Anesthesia3- Injectables

  1. What are desired characteristics for an injectable protocol? (9)
    • predictable, repeatable effects
    • one small volume IM injection
    • rapid onset, suitable duration
    • predictable rapid recovery time
    • all drug components reversible
    • CVS and resp stability
    • excellent muscle relaxation
    • excellent analgesia
    • excellent hypnosis
  2. Injectable anesthetic protocols are useful for ___________.
    healthy young animals
  3. Older animals or those with organ system compromise are best anesthetized using...
    • an inhalant-based general anesthetic protocol becuse it provides enriched oxygen supplementation, intubation, and the ability to control or assist ventilation
    • inhalants also allow rapid recovery and minimal drug metabolization (almost all of it it exhaled)
  4. Ideally, you will ______________ with injectable anesthetic protocols because...
    intubate and provide oxygen; most injectable protocols are associated with transient moderate to severe hypoventilation (resp acidosis and hypoxemia)
  5. The majority of injectable anesthetic protocols involve __________ or ___________ with other drugs to improve __(2)__.
    • ketamine or telazol
    • analgesia and muscle relaxation (alpha-2 and/ or opioid)
  6. What are options of protocols for feline injectable anesthesia? (4)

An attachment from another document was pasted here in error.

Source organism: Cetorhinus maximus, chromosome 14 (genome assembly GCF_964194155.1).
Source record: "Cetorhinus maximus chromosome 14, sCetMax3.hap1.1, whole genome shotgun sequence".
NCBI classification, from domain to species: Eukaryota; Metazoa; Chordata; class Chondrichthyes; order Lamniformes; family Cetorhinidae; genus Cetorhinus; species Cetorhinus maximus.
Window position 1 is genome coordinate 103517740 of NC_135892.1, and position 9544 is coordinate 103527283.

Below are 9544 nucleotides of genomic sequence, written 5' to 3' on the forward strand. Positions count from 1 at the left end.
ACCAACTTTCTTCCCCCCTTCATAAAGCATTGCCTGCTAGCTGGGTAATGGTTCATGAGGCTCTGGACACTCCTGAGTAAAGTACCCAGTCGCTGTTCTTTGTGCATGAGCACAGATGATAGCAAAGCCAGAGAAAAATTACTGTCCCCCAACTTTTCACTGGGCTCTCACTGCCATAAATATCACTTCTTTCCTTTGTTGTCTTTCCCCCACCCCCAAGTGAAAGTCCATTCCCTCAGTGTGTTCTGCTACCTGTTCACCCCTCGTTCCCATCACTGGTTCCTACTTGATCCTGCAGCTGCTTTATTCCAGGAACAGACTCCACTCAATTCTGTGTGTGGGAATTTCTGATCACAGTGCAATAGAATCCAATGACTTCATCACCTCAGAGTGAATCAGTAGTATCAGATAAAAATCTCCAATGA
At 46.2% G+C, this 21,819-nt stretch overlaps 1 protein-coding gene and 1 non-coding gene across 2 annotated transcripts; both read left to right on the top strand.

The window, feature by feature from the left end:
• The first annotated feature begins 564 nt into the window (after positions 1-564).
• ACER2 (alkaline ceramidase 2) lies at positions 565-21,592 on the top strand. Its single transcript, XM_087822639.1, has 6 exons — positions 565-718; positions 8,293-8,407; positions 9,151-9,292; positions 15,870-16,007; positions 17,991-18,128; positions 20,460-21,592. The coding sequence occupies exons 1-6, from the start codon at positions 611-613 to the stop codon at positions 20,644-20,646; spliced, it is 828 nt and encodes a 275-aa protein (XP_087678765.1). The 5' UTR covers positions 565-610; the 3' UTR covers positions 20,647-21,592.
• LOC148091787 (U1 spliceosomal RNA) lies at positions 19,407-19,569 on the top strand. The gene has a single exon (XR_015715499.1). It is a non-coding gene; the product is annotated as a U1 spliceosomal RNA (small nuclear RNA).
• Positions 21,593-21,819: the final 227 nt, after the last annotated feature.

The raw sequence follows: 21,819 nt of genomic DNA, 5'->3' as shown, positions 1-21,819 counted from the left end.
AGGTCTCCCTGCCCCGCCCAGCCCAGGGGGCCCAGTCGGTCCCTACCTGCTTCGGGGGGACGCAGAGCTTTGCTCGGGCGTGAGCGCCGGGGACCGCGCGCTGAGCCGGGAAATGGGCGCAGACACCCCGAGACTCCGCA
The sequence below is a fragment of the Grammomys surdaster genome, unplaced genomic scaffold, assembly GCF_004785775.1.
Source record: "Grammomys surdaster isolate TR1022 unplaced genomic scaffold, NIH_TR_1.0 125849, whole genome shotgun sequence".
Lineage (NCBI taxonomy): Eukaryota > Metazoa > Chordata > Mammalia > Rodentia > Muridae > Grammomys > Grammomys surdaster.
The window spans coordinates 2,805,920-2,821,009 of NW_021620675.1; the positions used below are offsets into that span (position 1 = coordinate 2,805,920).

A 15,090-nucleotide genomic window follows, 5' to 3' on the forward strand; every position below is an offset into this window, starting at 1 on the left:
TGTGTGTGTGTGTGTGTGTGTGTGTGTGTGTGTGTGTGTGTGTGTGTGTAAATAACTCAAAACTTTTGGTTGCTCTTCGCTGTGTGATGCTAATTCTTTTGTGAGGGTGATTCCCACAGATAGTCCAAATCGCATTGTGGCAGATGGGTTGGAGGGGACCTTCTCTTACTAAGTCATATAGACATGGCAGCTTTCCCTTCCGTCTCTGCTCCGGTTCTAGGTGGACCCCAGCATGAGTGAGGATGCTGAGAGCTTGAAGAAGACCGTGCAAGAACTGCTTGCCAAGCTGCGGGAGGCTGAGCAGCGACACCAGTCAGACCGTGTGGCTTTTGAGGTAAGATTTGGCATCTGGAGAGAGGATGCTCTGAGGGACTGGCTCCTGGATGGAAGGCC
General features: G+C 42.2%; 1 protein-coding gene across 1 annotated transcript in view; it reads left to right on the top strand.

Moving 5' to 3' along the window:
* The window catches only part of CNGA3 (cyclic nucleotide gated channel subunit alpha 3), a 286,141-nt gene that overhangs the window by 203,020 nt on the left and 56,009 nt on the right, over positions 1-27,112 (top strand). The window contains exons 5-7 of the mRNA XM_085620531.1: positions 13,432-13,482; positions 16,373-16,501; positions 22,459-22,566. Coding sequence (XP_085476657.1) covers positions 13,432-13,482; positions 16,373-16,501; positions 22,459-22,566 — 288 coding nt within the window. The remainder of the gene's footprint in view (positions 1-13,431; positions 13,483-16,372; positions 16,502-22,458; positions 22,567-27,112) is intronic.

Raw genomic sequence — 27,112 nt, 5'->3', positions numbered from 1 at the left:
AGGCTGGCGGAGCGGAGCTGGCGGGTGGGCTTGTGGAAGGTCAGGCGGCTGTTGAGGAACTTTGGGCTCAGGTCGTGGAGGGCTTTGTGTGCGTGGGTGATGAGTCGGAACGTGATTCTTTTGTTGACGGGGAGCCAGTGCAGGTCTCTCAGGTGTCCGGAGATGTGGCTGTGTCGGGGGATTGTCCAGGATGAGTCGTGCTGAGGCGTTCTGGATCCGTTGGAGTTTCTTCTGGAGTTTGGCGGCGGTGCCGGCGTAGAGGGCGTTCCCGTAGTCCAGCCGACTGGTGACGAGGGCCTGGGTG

• telazol/ xylazine/ ketamine: "kitty magic", can immobilize a very fractious cat, need to try and get accurate body weight or else prolonged recoveries
    • dexmedetomidine/ ketamine/ morphine: can be reversed with antisedan
    • dexmedetomidine/ alfaxalone/ opioid: alfaxalone has fewer side effects than ketamine, can reverse with antisedan
    • tealzol/ torbugesic (butorphanol)/ dexmedetomidine: greater dose causes profound CNS depression and longer recovery times--> get an accurate weight or it could be bad! (these doses are very concentrated), consider reversing dex with antisedan
  7. What are options for protocols for canine injectable anesthesia? (2)
    • dexmedetomidine/ ketamine/ morphine: can reverse with antisedan
    • tealzol/ torbugesic (butorphanol)/ dexmedetomidine: greater dose causes profound CNS depression and longer recovery times--> get an accurate weight or it could be bad! (these doses are very concentrated), consider reversing dex with antisedan
  8. What are principals of using atipamezole (antisedan)? (2)
    • administer IM (not IV because will cause profound vasodilation and hypotension- alpha 2 blocker)
    • used at an equal volume to that of dexdetomidine
  9. What are principals of pediatric spay and neuter anesthesia? (6)
    • fast less than 2-4 hours
    • provide body temperature support
    • lower dosages of injectables (liver function not mature, can't metabolize)
    • reverse injectables
    • hand feed right after recovery
    • provide dextrose for blood glucose support
  10. What provides the most potent restraint of aggressive dogs/ cats?
    typically those using dexmedetomidine plus ketamine or telazol (disadvantage to this is inability to reverse the dissociatives)
  11. What injectable protocol is useful for excitable/ cage aggressive/ or fearful dogs (not so much for truly aggressive dogs)?
    acepromazine + morphine
  12. What protocols are useful for aggressive dogs and cats? (2)
    • dexmedetomidine/ ketamine/ morphine: dex can be reversed
    • telazol/ butorphanol/ dexmedetomidine: be careful to get accurate weight so you don't cause profound CNS depression with these concentrated drugs
Author
Mawad
ID
326210
Card Set
Anesthesia3- Injectables
Description
vetmed anesthesia3
Updated